2020’s Pandemic and Beyond – A Lesson on Structural Violence


Structural violence is an anthropological term that refers to the often-hidden ways that structures of inequality, such as poverty, racism, and discrimination, negatively impact the lives and well-being of affected populations. It is perpetuated by institutions and social structures that prevent individuals or populations from meeting their basic needs. There may not be any person who directly harms another person in the structure. The violence is built into the structure and shows up as unequal power and consequently as unequal life chances.

We have already witnessed politicization of the virus spread on religious grounds. There is a stigma against not only COVID-19 patients, but also the potential carriers of virus, such as migrant laborers who are returning home or even the doctors and medical staff. Domestic violence cases are also on the rise. Another structurally created problem is inadequate residential space for home quarantine (as per the guidelines of the World Health Organization [WHO]) and the unavailability of an in-house water facility for drinking and other household chores (so that one avoids community visits for the same) for adequate social distancing, and this has become a hazard distressing a majority of people. Within this context of structurally shaped inequality and injustice, let us look at the issue of mental healthcare for people affected by the pandemic.

This kind of anomaly could very well be what the world is witnessing in a possibly covert operation of population control and devious social engineering and calculated domination, as we may see taking place in the many harsh lockdowns and mandates the world has seen since the reported outbreak of the coronavirus in December of 2019. A few of the things that make such a stunt as this seem like a most obvious example of structural violence could be the suppression of the several holistic and allopathic cures, the promotions of untested vaccinations, inaccurate statistics reports, and the division that some political agendas create around those and using other similar schemas.

This pandemic is causing major social and economic disruptions which will have long-lasting consequences, especially for those populations and communities that were already more vulnerable before anyone even knew about COVID-19. Opportunistic politicians, populist media, and careerist policymakers instrumentalized the rise in public insecurity during the 1980s. They advocated and implemented racist profiling and militarized policing. A massive prison infrastructure was built to contain the rising economic dislocation, suffering, and protest generated by deindustrialization and community disinvestment.

Predictably, the systemic routinization of increasingly harsh, racist policing tactics, enhanced sentencing in courts, mass incarceration, and service cutbacks devastated the primarily urban communities of color they targeted in former industrial factory zones. More subtly, social support systems (family, face-to-face community solidarities, collective cultural rituals) that contain youth violence in all societies were weakened. Given the disproportionately destructive impact of COVID-19, it is predictable that these structural vulnerabilities will worsen as they are met by ongoing police violence, silence, and withdrawal of existing programs. COVID-19 mortality rates are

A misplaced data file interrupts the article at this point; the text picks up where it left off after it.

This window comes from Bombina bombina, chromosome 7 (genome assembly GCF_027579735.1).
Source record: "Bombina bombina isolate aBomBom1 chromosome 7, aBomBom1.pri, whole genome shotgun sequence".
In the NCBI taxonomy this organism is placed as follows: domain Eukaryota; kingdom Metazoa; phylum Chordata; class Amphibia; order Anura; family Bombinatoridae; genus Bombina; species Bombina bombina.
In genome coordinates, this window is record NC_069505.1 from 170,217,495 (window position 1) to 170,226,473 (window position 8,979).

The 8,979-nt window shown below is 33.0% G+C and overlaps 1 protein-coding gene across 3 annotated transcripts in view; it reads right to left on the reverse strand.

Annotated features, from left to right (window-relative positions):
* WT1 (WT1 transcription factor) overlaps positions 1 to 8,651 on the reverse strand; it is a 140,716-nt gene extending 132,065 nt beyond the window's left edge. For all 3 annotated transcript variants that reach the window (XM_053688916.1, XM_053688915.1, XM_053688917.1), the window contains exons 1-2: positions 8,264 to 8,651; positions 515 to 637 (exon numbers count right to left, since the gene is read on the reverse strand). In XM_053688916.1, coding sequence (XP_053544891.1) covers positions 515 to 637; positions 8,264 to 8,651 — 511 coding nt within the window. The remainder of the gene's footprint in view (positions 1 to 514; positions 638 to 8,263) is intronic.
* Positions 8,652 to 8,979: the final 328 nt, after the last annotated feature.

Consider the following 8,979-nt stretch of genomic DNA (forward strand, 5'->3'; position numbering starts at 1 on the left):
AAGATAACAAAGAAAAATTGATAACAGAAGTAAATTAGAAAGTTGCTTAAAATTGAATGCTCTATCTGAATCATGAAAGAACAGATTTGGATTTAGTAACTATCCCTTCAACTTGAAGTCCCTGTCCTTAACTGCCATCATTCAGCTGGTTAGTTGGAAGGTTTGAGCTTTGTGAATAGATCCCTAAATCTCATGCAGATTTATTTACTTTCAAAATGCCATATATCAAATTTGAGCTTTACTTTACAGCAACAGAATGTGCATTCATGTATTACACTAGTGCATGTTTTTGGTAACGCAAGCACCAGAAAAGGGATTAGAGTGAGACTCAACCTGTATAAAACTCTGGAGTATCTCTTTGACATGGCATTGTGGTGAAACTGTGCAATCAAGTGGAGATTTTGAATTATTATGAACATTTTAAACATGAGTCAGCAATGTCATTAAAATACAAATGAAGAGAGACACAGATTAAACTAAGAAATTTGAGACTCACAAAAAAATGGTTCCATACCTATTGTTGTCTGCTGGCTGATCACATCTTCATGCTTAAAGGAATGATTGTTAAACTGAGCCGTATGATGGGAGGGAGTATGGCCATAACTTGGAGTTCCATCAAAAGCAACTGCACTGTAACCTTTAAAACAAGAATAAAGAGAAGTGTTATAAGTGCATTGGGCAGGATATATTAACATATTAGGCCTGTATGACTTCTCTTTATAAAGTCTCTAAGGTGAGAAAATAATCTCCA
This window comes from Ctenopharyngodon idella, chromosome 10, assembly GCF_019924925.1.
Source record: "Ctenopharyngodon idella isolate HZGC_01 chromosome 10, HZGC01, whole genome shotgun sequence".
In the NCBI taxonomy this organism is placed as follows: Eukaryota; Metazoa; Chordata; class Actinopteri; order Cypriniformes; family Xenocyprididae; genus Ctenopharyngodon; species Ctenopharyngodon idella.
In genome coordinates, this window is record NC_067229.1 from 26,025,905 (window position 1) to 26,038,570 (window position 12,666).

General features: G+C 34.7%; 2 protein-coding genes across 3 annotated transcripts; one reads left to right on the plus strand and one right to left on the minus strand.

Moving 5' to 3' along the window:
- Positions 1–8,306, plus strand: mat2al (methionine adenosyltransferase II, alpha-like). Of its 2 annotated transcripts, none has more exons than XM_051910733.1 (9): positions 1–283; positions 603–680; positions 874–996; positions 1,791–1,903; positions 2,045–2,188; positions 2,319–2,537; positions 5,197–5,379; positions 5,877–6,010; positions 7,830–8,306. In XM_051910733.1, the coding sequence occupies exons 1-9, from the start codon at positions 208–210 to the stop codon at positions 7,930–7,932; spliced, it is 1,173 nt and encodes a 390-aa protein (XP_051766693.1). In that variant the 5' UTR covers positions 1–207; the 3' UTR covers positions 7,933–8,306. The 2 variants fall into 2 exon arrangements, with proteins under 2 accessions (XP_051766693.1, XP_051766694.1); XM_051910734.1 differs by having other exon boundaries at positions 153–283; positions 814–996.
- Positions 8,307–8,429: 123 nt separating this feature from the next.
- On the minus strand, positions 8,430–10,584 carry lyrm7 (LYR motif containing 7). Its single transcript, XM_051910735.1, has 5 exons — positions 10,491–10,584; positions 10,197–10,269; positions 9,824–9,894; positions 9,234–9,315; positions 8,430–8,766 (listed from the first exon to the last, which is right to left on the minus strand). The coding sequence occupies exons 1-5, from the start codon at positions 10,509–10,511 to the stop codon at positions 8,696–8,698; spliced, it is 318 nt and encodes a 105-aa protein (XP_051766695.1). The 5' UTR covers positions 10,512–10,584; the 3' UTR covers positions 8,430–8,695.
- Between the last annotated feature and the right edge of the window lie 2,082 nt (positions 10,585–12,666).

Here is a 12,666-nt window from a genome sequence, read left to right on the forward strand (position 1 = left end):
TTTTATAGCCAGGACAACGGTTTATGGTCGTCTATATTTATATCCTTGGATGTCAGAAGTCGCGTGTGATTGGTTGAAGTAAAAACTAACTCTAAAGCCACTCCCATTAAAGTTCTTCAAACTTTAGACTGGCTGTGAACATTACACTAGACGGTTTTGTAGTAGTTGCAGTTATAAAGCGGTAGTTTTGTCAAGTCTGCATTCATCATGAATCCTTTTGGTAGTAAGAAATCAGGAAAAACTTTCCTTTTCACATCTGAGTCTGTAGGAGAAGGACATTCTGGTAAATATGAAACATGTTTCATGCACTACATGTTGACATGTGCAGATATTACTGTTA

double in poor communities, which are often segregated by both race and class in the United States.

The unprecedented impact of the COVID-19 global pandemic offers health care providers unique opportunities for public advocacy, policy reform, and community-centered interventions that must be recognized as essential for effective personalized quality medical care.

Those of us who might be lucky enough to get a post-pandemic chapter must revisit [prevailing class, ethnic, and other socioeconomic] fault lines with urgency, holding each other accountable for remembering how intimately our fates are interconnected, even when we don’t have a virus to bring the point home. This requires a shift in focus from a crisis response with policy and governance oriented toward business as usual—to a globally coordinated orientation toward prevention and preparation, that tackles upstream causes and determinants and is tailored to local specificities and local environments. And it requires that we usher in a new paradigm of global health guided by real collaboration, solidarity, and equity. Without such commitments and efforts, we face the possibility of a world where pandemics—like environmental disasters—become recurring events and structural violence, pandemics, and social suffering increasingly define the human condition.

COVID has generated a society-wide crisis, which is potentially a moment of rapid change to an alternative form of society. The COVID crisis has different effects on societies that partly depend upon the pre-existing structure of society. Identifying the alternative forms of society at stake is necessary to understand the significance of practices and events. Social theory is developing in response to the coronavirus (COVID) crisis. Fundamental questions have arisen about social justice in the relationship of individuals to society.

COVID illuminates the nature of crisis for social theory. COVID generated not only a health emergency but an economic recession and a contested restructuring of the political economy of health, with an ongoing cascade of the crisis through societal domains. The COVID crisis is a potential critical turning point. But it is not over yet.

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